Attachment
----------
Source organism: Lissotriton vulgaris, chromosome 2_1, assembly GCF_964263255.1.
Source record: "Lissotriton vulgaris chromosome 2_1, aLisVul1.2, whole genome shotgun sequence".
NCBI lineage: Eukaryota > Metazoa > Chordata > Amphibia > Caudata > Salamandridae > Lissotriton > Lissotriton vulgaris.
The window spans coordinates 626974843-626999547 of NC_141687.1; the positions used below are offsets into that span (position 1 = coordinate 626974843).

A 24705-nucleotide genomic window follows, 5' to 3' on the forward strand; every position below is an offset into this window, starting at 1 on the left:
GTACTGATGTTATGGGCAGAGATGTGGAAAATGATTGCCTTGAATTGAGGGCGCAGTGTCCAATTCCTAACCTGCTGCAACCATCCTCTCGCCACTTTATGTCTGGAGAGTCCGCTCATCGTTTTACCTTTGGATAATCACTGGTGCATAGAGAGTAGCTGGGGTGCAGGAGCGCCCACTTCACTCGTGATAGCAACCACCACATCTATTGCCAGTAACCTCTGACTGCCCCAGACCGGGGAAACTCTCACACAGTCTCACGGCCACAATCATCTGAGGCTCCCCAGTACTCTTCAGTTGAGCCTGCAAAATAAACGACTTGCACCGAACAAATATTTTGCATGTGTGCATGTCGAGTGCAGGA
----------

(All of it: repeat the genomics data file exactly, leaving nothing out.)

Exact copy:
Source organism: Lissotriton vulgaris, chromosome 2_1, assembly GCF_964263255.1.
Source record: "Lissotriton vulgaris chromosome 2_1, aLisVul1.2, whole genome shotgun sequence".
NCBI lineage: Eukaryota > Metazoa > Chordata > Amphibia > Caudata > Salamandridae > Lissotriton > Lissotriton vulgaris.
The window spans coordinates 626974843-626999547 of NC_141687.1; the positions used below are offsets into that span (position 1 = coordinate 626974843).

A 24705-nucleotide genomic window follows, 5' to 3' on the forward strand; every position below is an offset into this window, starting at 1 on the left:
GTACTGATGTTATGGGCAGAGATGTGGAAAATGATTGCCTTGAATTGAGGGCGCAGTGTCCAATTCCTAACCTGCTGCAACCATCCTCTCGCCACTTTATGTCTGGAGAGTCCGCTCATCGTTTTACCTTTGGATAATCACTGGTGCATAGAGAGTAGCTGGGGTGCAGGAGCGCCCACTTCACTCGTGATAGCAACCACCACATCTATTGCCAGTAACCTCTGACTGCCCCAGACCGGGGAAACTCTCACACAGTCTCACGGCCACAATCATCTGAGGCTCCCCAGTACTCTTCAGTTGAGCCTGCAAAATAAACGACTTGCACCGAACAAATATTTTGCATGTGTGCATGTCGAGTGCAGGA